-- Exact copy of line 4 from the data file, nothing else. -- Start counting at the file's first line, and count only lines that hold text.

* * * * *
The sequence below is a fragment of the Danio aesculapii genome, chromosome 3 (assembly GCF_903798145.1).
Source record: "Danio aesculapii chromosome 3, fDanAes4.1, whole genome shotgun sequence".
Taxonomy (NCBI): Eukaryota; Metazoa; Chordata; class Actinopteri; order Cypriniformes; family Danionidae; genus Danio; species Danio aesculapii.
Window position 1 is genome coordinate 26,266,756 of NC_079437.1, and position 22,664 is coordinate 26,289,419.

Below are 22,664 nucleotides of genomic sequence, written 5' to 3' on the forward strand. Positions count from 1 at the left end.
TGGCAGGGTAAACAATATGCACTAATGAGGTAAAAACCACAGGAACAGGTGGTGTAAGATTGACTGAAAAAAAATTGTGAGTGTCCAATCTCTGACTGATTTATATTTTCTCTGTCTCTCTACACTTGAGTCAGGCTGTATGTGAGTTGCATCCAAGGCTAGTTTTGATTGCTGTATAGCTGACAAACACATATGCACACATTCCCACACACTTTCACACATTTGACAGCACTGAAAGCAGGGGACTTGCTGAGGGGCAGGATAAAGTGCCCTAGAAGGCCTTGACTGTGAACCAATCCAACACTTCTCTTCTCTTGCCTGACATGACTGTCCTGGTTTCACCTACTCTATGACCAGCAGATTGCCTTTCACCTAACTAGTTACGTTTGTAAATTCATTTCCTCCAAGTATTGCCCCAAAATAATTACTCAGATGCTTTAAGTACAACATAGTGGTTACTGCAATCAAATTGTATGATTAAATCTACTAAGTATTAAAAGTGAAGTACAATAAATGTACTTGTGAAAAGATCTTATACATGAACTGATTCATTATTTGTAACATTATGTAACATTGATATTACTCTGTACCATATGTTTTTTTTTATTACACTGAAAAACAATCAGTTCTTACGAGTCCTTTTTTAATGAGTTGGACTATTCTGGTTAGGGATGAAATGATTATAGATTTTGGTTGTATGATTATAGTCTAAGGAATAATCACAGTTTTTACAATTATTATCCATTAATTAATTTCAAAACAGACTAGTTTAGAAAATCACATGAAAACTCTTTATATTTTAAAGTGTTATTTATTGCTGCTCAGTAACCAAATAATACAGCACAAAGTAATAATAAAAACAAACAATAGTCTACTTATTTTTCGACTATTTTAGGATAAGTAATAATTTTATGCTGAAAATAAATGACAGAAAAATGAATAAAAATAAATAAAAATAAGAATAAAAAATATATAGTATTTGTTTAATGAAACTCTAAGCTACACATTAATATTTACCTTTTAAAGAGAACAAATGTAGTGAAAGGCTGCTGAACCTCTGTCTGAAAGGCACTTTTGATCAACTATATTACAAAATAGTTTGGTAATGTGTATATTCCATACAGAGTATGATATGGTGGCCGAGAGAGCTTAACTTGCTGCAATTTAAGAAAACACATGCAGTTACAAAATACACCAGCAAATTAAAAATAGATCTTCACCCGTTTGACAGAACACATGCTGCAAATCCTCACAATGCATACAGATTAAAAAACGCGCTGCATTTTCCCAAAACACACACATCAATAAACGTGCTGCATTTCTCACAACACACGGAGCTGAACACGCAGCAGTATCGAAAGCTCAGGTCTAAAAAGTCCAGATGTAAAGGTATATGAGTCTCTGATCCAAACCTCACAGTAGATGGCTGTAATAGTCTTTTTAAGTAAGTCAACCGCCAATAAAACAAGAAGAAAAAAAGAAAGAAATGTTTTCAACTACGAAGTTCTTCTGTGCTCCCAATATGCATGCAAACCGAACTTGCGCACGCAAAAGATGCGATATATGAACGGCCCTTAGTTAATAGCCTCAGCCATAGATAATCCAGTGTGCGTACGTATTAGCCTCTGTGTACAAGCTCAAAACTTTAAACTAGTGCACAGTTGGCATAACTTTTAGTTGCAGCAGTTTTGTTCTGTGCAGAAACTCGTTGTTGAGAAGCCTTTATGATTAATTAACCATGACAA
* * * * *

Window position 1 is genome coordinate 26,266,756 of NC_079437.1, and position 22,664 is coordinate 26,289,419.